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Monday - April 16, 2012

From: Katy, TX
Region: Southwest
Topic: Privacy Screening, Trees
Title: Small trees for property edge in Katy TX
Answered by: Barbara Medford

QUESTION:

By deed restriction, I must have five trees on the side of my small suburban lot just west of Houston, TX. Due to the lot layout, the trunks are only about 8-10 feet from the house, with the trees about 15 feet from each other. I get concerned about the trees, both due to branches hanging over the roof, and potential for the roots to grow under the foundation. Would trees with a smaller radius canopy be of use in this situation? If so, do you have any recommendations for this area of the country?

ANSWER:

Indeed, you are very wise to be making those considerations. We will provide you with a list of small trees and/or shrubs that can be trained into small trees. They will provide a privacy screen or line, as required in your deed restrictions, but not cause trouble for your foundation or roof. If the restrictions allow it, we recommend that you wait until Winter to plant your trees. Trees planted in the heat of summer often succumb to transplant shock, which kills more trees than just about any disease. If you have no choice but to plant the trees now, do it as soon as possible. Planting early in the morning or late in the day will cut down on the heat and sun shock. Make sure the hole is well-prepared and mix in some good-quality shredded bark compost to provide for adequate drainage. Do not fertilize. Native plants, which is all we recommend, need no fertilizer and adding fertilizer to tree roots in shock, which newly-planted trees in Summer will be, can only add to their problems. Water by sticking a hose down in the soil around the tree, allowing the hose to drip very slowly until water appears on the surface. If it is not raining, do this about twice a week while it is so hot. Even if you plant them in Winter, the new roots will still need that gentle trickle of water, just not so often.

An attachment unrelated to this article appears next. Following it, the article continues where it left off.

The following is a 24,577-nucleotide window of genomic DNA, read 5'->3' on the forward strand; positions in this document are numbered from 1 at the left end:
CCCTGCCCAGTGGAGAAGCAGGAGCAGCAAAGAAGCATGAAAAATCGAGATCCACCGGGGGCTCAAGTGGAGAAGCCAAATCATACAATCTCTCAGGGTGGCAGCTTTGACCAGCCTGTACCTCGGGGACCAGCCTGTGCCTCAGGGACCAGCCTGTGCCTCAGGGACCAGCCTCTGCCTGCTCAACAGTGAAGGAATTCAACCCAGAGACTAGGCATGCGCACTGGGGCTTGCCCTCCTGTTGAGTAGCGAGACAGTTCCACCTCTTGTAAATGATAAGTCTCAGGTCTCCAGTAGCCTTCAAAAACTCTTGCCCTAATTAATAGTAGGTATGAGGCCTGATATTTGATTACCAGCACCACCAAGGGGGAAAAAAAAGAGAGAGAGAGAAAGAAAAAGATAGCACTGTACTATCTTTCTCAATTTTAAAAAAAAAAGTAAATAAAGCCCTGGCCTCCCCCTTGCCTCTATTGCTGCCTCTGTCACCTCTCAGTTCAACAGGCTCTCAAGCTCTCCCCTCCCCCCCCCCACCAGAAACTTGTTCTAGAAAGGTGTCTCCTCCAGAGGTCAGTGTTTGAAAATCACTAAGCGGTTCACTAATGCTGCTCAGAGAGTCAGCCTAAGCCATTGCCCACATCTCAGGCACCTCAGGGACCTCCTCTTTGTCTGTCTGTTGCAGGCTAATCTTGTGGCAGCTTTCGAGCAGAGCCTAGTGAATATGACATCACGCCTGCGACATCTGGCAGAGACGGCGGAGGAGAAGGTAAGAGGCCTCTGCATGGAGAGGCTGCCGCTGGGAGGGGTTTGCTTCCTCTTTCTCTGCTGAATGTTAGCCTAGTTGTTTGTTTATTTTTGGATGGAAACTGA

We would like to direct you to our Recommended Species for the Gulf Marshes and Prairies of Texas. Please read the paragraph at the top of that page to understand the soils you have and the need for correct drainage. We are going to use the sidebar on the right-hand side of that page to select on trees, and also to specify a mature size range. You can go through the same procedure and select plants that better suit you for your purpose. We have checked each of these to make sure they will grow in your area. Follow each plant link to learn about its height, blooms, water and sunlight needs, etc.

Small Trees for Katy TX:

Aesculus pavia var. pavia (Scarlet buckeye)

Cornus drummondii (Roughleaf dogwood)

Halesia diptera (Two-wing silverbell)

Ilex opaca (American holly)

Prunus mexicana (Mexican plum)

Viburnum rufidulum (Rusty blackhaw viburnum)

 

From the Image Gallery


Scarlet buckeye
Aesculus pavia var. pavia

Roughleaf dogwood
Cornus drummondii

Two-wing silverbell
Halesia diptera

American holly
Ilex opaca

Mexican plum
Prunus mexicana

Rusty blackhaw viburnum
Viburnum rufidulum

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